NSA Section 702 Q&A Glosses Over Incidental Collection Problems, Domestic Surveillance

from the mostly-true-and-mostly-misleading dept

As the clock winds down to the end of the year, the NSA (along with the FBI, CIA, and other government components with access to NSA collections) is hoping it won't have its internet surveillance programs limited in any way. So far, it's receiving plenty of help from the Senate Intelligence Committee, which has offered up a zero-reform package. (The House has its own version, which actually includes a few reforms, but it still leaves plenty of loopholes for domestic surveillance.)

To that end, the NSA has released a highly-misleading Q&A on Section 702 surveillance -- one that conveniently ignores its historic problems with incidental collection and the other authorities being renewed that actually do allow it to target US persons.

The NSA chooses to focus solely on Section 702 and the issue of targeting. But these focal points are misleading. The NSA has plenty of ways of obtaining US persons' communications without targeting them. On top of that, the NSA has a few options for targeting US persons that go completely unmentioned. And the FBI is allowed to target US persons for a number of reasons using NSA surveillance programs -- again, something the Q&A ignores completely.

Section 702 surveillance is done under Title VII, which also includes US person-targeting authorities like Section 704 and 705(b). Not much discussion has centered on these two authorities because they aren't used that often. But they do absolutely allow the NSA to target US persons, unlike Section 702.

But there are problems with Section 702's foreign-facing work as well. In addition to targeting adversaries, Section 702 also allows the NSA to target friendly foreigners, like high-ranking government officials. Even while remaining foreign-focused, the program has still swept up US persons' communications. Some of this "incidental" collection was eliminated when the NSA dropped its "about" email collection. But even with its voluntary move, the NSA is still sweeping up US communications inadvertently.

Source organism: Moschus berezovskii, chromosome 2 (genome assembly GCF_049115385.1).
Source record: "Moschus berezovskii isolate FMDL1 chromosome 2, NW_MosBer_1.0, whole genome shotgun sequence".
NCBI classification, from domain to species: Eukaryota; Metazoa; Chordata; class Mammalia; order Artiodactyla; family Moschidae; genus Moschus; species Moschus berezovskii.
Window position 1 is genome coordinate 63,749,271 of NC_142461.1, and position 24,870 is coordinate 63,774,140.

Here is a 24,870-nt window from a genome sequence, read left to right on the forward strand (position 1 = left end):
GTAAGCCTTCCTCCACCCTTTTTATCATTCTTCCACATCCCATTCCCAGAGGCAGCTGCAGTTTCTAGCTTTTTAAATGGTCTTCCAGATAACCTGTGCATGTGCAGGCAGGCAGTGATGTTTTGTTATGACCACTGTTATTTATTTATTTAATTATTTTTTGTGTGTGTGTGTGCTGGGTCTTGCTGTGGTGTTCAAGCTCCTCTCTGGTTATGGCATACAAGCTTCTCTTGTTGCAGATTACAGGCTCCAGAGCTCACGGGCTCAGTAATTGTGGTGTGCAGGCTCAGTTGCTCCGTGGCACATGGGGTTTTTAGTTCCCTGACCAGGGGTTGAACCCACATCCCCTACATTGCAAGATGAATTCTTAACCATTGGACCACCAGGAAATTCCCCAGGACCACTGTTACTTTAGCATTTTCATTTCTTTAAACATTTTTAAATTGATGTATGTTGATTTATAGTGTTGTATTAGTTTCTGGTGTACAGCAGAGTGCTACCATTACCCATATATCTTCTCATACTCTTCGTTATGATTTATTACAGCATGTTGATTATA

This is a boon for the FBI, which is allowed to perform backdoor searches on Americans for evidence of criminal activity. This isn't limited to terrorist activity or foreign crimes. The bill offered up by the Senate would actually expand the FBI's use of NSA collections by adding a number of new crimes to the list of search justifications.

The assurances offered by the NSA are false. Marcy Wheeler's impeccable takedown of the self-serving Q&A points out the disingenuousness of the NSA fielding its own softball questions.

Curiously, while the NSA doesn't address the disproportionate impact of 702 on Muslims, it does pretend to address the disproportionate impact on Asians or their family members — people like like Xiaoxiang Xi and Keith Gartenlaub.

Q: Could the government target my colleague, who is a citizen of an Asian country, as a pretext to collect my communications under Section 702?

A: No. That would be considered "reverse targeting" and is prohibited.

Thanks to Ron Wyden, we know how cynically misleading this answer is. He explained in the SSCI 702 reauthorization bill report that the government may,

conduct unlimited warrantless searches on Americans, disseminate the results of those searches, and use that information against those Americans, so long as it has any justification at all for targeting the foreigner.

Effectively, the government has morphed the "significant purpose" logic from the PATRIOT Act onto 702, meaning collecting foreign intelligence doesn't have to be the sole purpose of targeting a foreigner; learning about what an American is doing, such as a scientist engaging in scientific discussion, can be one purpose of the targeting.

The NSA tops off its Q&A by (accurately) claiming it can't search 702 collections for US person information. But it does not point out other government agencies can -- and can do it with very little oversight. That's what the FBI does routinely but not once in the Q&A will you find any reference to outside agency data store access.

The NSA's pro-702 pitch may be factual, but only because it carefully excises all of the inconvenient facts -- ones that might cause more people to question the collection and data search procedures being renewed.

Filed Under: domestic surveillance, mass surveillance, nsa, section 702

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  1. identicon
    Anonymous Coward, 22 Nov 2017 @ 12:19pm


    Chill speech and thought

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